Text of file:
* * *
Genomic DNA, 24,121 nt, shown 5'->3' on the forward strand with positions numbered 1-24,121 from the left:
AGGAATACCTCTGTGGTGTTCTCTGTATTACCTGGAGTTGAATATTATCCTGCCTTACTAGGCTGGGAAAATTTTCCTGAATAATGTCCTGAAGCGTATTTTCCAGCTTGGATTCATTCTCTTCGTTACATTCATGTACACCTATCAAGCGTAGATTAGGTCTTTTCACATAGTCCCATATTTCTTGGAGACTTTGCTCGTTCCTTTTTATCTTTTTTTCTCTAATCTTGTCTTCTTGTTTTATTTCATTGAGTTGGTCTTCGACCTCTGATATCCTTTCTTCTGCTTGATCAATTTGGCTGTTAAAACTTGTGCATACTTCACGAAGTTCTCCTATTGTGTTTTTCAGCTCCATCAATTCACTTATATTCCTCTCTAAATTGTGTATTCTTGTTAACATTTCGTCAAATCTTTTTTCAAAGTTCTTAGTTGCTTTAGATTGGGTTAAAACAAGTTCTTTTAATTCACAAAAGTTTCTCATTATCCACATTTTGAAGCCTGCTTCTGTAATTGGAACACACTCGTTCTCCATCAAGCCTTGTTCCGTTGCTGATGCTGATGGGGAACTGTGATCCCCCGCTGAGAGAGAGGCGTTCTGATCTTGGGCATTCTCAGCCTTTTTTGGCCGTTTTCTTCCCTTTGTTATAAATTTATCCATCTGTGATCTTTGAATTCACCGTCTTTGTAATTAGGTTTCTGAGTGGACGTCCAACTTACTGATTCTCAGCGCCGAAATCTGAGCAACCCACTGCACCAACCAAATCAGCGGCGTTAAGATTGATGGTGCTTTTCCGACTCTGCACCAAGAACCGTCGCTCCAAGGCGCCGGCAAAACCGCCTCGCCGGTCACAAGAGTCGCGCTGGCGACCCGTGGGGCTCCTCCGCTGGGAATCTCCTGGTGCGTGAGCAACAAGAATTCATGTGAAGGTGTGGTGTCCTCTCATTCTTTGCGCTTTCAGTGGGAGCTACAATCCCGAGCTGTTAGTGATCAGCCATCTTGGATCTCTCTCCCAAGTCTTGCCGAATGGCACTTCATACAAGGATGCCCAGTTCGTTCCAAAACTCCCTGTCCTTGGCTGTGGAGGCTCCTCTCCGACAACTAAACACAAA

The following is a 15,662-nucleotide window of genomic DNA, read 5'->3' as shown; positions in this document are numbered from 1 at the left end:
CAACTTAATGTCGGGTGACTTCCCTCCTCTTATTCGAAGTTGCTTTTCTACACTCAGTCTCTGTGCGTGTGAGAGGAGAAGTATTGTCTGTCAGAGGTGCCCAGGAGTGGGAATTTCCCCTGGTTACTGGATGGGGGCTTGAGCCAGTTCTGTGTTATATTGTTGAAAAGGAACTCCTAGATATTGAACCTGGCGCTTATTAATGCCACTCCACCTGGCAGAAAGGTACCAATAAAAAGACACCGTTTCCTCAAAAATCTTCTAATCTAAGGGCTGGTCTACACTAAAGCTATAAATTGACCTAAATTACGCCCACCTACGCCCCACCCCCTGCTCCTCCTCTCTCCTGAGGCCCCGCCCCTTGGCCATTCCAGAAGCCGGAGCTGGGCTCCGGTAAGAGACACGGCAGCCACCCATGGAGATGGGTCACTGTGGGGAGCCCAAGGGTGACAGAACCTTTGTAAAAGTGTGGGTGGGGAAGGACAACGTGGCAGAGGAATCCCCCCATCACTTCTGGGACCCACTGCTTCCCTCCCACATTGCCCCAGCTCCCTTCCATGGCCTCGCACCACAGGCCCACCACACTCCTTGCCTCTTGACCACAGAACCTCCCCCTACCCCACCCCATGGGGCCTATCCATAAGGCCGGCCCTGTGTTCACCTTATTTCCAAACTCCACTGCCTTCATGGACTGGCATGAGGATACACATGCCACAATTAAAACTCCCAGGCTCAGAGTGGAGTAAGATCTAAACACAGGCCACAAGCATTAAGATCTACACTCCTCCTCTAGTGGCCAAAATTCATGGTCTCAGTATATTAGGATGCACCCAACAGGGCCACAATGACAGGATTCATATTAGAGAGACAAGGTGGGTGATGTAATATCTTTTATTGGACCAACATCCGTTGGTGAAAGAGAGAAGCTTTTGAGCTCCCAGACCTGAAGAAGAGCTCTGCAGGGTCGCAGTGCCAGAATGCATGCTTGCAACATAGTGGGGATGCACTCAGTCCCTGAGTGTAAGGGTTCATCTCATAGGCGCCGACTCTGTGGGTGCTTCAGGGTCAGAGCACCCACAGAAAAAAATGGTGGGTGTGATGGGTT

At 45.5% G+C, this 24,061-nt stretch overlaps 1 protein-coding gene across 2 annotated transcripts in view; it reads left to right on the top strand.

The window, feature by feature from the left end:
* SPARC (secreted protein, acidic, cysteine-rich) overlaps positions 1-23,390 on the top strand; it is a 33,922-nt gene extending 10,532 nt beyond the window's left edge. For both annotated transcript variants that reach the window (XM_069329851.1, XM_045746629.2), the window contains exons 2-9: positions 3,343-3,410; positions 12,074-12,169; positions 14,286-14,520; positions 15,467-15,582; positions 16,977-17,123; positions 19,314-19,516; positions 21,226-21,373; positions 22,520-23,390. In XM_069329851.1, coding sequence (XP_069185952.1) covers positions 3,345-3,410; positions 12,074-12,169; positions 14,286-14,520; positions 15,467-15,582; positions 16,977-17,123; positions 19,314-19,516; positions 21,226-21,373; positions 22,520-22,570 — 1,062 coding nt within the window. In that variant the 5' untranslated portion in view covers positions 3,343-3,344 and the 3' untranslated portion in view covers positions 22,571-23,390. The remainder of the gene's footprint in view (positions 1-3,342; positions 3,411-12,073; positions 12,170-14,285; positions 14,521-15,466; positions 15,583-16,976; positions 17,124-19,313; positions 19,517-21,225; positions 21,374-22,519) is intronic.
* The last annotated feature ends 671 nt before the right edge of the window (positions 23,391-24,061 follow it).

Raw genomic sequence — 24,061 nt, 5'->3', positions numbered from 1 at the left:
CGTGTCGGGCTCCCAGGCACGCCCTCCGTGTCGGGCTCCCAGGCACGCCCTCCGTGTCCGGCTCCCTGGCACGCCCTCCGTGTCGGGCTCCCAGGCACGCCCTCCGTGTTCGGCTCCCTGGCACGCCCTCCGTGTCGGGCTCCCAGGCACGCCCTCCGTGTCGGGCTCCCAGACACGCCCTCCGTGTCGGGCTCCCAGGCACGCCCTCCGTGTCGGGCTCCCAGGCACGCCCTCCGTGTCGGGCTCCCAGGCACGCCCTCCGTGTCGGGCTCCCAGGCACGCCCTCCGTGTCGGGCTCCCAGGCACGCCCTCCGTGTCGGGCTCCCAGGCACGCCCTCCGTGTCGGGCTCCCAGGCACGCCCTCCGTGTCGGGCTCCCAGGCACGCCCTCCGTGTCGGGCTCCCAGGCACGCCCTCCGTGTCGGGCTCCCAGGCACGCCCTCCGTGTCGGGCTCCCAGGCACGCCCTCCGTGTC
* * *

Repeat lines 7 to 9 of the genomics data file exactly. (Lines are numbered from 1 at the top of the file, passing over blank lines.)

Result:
* SPARC (secreted protein, acidic, cysteine-rich) overlaps positions 1-23,390 on the top strand; it is a 33,922-nt gene extending 10,532 nt beyond the window's left edge. For both annotated transcript variants that reach the window (XM_069329851.1, XM_045746629.2), the window contains exons 2-9: positions 3,343-3,410; positions 12,074-12,169; positions 14,286-14,520; positions 15,467-15,582; positions 16,977-17,123; positions 19,314-19,516; positions 21,226-21,373; positions 22,520-23,390. In XM_069329851.1, coding sequence (XP_069185952.1) covers positions 3,345-3,410; positions 12,074-12,169; positions 14,286-14,520; positions 15,467-15,582; positions 16,977-17,123; positions 19,314-19,516; positions 21,226-21,373; positions 22,520-22,570 — 1,062 coding nt within the window. In that variant the 5' untranslated portion in view covers positions 3,343-3,344 and the 3' untranslated portion in view covers positions 22,571-23,390. The remainder of the gene's footprint in view (positions 1-3,342; positions 3,411-12,073; positions 12,170-14,285; positions 14,521-15,466; positions 15,583-16,976; positions 17,124-19,313; positions 19,517-21,225; positions 21,374-22,519) is intronic.
* The last annotated feature ends 671 nt before the right edge of the window (positions 23,391-24,061 follow it).

Raw genomic sequence — 24,061 nt, 5'->3', positions numbered from 1 at the left: